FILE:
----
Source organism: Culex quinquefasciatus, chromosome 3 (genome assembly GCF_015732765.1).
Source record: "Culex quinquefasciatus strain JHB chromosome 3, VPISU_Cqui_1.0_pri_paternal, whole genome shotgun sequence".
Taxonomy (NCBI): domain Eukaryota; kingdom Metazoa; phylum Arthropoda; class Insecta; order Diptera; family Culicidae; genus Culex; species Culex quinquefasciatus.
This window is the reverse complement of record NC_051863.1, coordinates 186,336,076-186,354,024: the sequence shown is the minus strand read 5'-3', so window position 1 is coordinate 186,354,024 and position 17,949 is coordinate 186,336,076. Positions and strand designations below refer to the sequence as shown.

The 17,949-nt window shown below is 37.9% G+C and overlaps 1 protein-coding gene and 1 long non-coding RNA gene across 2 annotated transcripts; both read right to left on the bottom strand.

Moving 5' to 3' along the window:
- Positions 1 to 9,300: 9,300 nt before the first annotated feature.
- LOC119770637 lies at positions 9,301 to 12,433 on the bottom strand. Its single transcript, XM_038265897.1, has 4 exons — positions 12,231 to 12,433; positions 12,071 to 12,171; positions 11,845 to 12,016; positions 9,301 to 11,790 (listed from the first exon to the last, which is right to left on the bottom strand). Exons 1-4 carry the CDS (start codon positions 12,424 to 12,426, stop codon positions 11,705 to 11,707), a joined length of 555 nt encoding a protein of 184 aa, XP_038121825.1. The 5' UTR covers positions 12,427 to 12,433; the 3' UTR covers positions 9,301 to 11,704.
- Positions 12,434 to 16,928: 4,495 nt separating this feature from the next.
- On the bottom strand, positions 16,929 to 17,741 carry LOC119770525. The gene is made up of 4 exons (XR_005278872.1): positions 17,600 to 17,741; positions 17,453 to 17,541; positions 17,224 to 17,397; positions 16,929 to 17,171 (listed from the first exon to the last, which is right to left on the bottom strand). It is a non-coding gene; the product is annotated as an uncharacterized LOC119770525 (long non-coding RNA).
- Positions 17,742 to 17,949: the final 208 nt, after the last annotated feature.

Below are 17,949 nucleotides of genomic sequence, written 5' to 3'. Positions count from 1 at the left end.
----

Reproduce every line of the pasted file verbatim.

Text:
Source organism: Culex quinquefasciatus, chromosome 3 (genome assembly GCF_015732765.1).
Source record: "Culex quinquefasciatus strain JHB chromosome 3, VPISU_Cqui_1.0_pri_paternal, whole genome shotgun sequence".
Taxonomy (NCBI): domain Eukaryota; kingdom Metazoa; phylum Arthropoda; class Insecta; order Diptera; family Culicidae; genus Culex; species Culex quinquefasciatus.
This window is the reverse complement of record NC_051863.1, coordinates 186,336,076-186,354,024: the sequence shown is the minus strand read 5'-3', so window position 1 is coordinate 186,354,024 and position 17,949 is coordinate 186,336,076. Positions and strand designations below refer to the sequence as shown.

The 17,949-nt window shown below is 37.9% G+C and overlaps 1 protein-coding gene and 1 long non-coding RNA gene across 2 annotated transcripts; both read right to left on the bottom strand.

Moving 5' to 3' along the window:
- Positions 1 to 9,300: 9,300 nt before the first annotated feature.
- LOC119770637 lies at positions 9,301 to 12,433 on the bottom strand. Its single transcript, XM_038265897.1, has 4 exons — positions 12,231 to 12,433; positions 12,071 to 12,171; positions 11,845 to 12,016; positions 9,301 to 11,790 (listed from the first exon to the last, which is right to left on the bottom strand). Exons 1-4 carry the CDS (start codon positions 12,424 to 12,426, stop codon positions 11,705 to 11,707), a joined length of 555 nt encoding a protein of 184 aa, XP_038121825.1. The 5' UTR covers positions 12,427 to 12,433; the 3' UTR covers positions 9,301 to 11,704.
- Positions 12,434 to 16,928: 4,495 nt separating this feature from the next.
- On the bottom strand, positions 16,929 to 17,741 carry LOC119770525. The gene is made up of 4 exons (XR_005278872.1): positions 17,600 to 17,741; positions 17,453 to 17,541; positions 17,224 to 17,397; positions 16,929 to 17,171 (listed from the first exon to the last, which is right to left on the bottom strand). It is a non-coding gene; the product is annotated as an uncharacterized LOC119770525 (long non-coding RNA).
- Positions 17,742 to 17,949: the final 208 nt, after the last annotated feature.

Below are 17,949 nucleotides of genomic sequence, written 5' to 3'. Positions count from 1 at the left end.